2 June — 8 October 2006
In The Tennant Room, a John Madejski Fine Room
G L Brockhurst RA (1890-1978), Corinne, 1925 Etching Exquisite etchings of women by GL Brockhurst (1890—1978) and AR Middleton Todd (1891—1966) are the focus of this exhibition. Both artists achieved considerable acclaim in the 1920s and ’30s with their etchings of women. Skin Deep enables you to explore the differences between the two artists’ work. Brockhurst’s art suggests a world at once glamorous, though sometimes unsettling, while Todd depicted women with greater feeling for comfort and domesticity. Alongside their etchings, the display includes a selection of Todd’s drawings. Three paintings are also included: Todd’s intimate Nude, Brockhurst’s intense Ophelia, and a painted version of his most famous – and controversial – etching, Adolescence.
Ophelia Ophelia by Gerald Leslie Brockhurst RA (1890-1978) Oil on canvas 1020 X 810 mm Ophelia by Gerald Leslie Brockhurst RA (1890-1978)Brockhurst studied at the Birmingham School of Art and the RA Schools before travelling to Paris and Italy. He first made his reputation with etchings of female sitters, often using his first wife, Anaïs, as his model. During the 1930s he returned to painting and became famous for the hard-edged realism of his portraits of fashionable figures, including Wallis Simpson and Marlene Dietrich. He achieved notoriety when he left Anaïs for a young woman, Dorette, who was a life model at the RA Schools. Dorette was the sitter for his RA Diploma Work, Ophelia. Brockhurst left Britain and settled in the USA in 1939.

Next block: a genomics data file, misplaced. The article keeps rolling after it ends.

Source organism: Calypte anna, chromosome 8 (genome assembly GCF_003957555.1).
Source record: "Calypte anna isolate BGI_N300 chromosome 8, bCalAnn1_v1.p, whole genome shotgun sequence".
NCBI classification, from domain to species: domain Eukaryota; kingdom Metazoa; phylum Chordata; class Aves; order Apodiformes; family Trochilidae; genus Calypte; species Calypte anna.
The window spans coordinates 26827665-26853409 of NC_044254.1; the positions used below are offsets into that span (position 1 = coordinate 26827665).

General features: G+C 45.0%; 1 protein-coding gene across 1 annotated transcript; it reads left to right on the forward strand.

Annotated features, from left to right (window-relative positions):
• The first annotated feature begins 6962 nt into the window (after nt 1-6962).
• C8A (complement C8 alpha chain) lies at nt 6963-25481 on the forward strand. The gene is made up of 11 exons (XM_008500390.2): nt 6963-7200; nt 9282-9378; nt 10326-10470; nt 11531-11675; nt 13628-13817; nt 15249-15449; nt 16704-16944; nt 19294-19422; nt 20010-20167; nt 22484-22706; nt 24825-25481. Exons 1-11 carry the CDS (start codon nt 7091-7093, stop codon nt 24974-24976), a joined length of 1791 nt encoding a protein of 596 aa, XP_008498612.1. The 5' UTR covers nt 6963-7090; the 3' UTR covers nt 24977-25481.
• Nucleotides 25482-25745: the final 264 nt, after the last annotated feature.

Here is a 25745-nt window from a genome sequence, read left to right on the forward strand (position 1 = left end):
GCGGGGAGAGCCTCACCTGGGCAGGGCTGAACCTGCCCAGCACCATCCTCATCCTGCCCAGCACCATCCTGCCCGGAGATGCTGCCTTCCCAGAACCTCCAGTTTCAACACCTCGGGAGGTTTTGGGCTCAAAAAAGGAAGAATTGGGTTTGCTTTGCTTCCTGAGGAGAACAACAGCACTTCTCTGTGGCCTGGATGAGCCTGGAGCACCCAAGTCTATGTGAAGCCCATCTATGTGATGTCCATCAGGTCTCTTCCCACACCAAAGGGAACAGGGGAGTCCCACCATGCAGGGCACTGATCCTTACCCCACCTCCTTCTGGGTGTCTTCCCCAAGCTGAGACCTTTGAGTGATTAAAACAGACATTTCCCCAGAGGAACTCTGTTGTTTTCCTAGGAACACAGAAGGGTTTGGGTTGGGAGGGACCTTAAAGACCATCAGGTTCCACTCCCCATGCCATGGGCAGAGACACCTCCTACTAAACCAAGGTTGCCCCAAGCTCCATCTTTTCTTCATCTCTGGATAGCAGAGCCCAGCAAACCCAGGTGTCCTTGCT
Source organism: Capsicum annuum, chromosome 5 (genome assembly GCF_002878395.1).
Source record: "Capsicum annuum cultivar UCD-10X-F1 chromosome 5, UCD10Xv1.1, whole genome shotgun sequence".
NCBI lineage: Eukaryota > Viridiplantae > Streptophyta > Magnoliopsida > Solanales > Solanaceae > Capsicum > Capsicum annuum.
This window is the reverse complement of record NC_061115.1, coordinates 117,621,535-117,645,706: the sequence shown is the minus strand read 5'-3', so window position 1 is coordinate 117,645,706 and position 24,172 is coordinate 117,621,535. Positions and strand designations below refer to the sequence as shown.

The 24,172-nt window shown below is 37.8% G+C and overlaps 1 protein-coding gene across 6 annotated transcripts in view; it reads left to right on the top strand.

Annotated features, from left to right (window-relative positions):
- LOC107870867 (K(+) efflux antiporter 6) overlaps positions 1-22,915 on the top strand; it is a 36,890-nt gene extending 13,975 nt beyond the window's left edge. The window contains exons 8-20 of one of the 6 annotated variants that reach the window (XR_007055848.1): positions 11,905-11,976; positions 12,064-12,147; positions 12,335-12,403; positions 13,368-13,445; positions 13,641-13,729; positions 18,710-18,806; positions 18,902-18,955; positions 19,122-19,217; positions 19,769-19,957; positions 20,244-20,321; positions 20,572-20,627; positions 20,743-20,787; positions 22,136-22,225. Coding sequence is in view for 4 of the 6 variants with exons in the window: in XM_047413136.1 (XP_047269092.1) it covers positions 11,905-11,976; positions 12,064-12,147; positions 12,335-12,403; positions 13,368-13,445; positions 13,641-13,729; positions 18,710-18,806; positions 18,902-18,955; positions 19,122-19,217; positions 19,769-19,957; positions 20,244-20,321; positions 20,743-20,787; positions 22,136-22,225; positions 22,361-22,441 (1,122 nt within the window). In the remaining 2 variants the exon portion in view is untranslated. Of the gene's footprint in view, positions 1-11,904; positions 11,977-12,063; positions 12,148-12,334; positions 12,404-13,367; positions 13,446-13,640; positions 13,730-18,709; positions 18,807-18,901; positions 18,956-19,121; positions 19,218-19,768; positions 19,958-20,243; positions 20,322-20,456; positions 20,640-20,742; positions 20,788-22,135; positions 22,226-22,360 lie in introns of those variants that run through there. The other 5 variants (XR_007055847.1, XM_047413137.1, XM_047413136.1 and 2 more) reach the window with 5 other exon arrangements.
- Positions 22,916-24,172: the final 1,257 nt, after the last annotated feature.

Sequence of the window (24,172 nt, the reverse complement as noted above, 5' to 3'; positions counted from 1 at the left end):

Born in Cornwall, Todd studied first under Stanhope Forbes in Newlyn, then at the Central School of Arts and Crafts, and finally at the Slade under Henry Tonks. He travelled in France, Italy and Holland, before returning to England, where he achieved early success with his etchings, watercolours and pastels of women. He went on to make a career teaching art and painting commissioned portraits of key figures of the British establishment. However, his favourite subjects always remained, in the words of a former pupil, ‘small, intimate portraits of young women’.
1pm-4.30pm Tuesday to Friday
10am-6pm Saturday and Sunday